Dr. Lyons: UDC Needs To Prove Its Value
INTERIM PRESIDENT, DR. JAMES E. LYONS HOLDS A PRESS CONFERENCE AT UDC (COURTESY OF DAVID GASTON) WASHINGTON, DC - Washington, D.C. – Dr. James E. Lyons, Sr., interim president at the University of the District of Columbia (UDC), said he’s not a “miracle worker” after a press conference held in late March to announce his hiring.
He said that the flagship university has to show its worth to the city in response to city council members, like Ward 2 representative Jack Evans, who question the necessity of a four-year public institution.
“We have to prove that we add value to what’s going on in the higher [education] arena,” Lyons said. “And that’s a part of my challenge.”
Lyons said he wants to move the university’s agenda forward, “so when the permanent president comes in that person can hit the ground running.”
Lyons will preside over the university for the next 12-18 months while the board of trustees begins vetting candidates to become the permanent president.
He said UDC has a unique mission. “The university has one of the greatest missions that any university could have,” Lyons said. “We're the only university in this country whose purpose is to serve the nation's capital...I can't think of a greater mission.”
Lyons will oversee the university as it prepares to undertake the consolidation and elimination of some academic programs after UDC's academic leadership completes the academic program review in June. Also, the university is scheduled for an accreditation review from the Middle States Commission on Higher Education during the 2014-2015 school year. Lyons said that his highest priority is preparing the university for that review.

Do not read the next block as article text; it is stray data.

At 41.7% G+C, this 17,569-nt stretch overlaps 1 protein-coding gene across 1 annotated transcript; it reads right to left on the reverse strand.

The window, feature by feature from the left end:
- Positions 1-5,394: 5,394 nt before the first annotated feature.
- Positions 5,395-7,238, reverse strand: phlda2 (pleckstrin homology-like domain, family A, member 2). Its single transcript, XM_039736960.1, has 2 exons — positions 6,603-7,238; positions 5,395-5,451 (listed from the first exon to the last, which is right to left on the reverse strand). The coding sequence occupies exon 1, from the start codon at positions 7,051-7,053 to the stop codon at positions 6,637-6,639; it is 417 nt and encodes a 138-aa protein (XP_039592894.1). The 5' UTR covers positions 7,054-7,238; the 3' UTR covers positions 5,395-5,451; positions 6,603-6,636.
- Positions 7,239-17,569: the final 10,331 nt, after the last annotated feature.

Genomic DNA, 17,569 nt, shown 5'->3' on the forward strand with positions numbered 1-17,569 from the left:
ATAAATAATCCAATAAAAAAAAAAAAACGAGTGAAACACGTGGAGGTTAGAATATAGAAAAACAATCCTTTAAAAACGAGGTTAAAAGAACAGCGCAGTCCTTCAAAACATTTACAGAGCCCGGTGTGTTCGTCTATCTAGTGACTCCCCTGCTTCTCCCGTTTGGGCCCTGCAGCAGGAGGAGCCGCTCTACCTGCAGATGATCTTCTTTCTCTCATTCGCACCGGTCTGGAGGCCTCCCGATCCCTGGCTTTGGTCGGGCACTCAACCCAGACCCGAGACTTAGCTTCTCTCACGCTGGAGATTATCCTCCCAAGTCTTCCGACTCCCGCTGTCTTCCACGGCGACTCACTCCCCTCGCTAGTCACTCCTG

Lyons' other priorities during his term includes the university right-size, completing a strategic plan to transform the university through the rest of the decade, making the campus more student friendly, building better ties between the university and community and creating a consistent message between the flagship and the community college. The last task is the “highest emotional priority,” Lyons said, because tensions between the flagship and community college reflect poorly on the university.
To carry out these priorities, Lyons said he has to meet with different stakeholders to build a consensus amongst the university community.
“We want to rally people together – you know students, faculty, staff, alumni, friends of this university – to get them to understand that this university is really a gem.”
UDC is the fourth university that Lyons has led. He served as Bowie State University's president from 1983-1992, Jackson State University from 1992-1999 and California State University at Dominguez Hills from 1999-2007. Lyons was hired as secretary of Maryland's Higher Education Commission in 2007, where he served until he retired in 2010.
Dr. Elaine Crider, chair of UDC's board of trustees, said in a press release that Lyons “brings an impressive academic history” to the university. Under Lyons' leadership, Bowie State transitioned from a college to a university in 1988.
“We are very fortunate to have Dr. Lyons join us at this important time and will certainly benefit from his extensive leadership experience,” Crider said.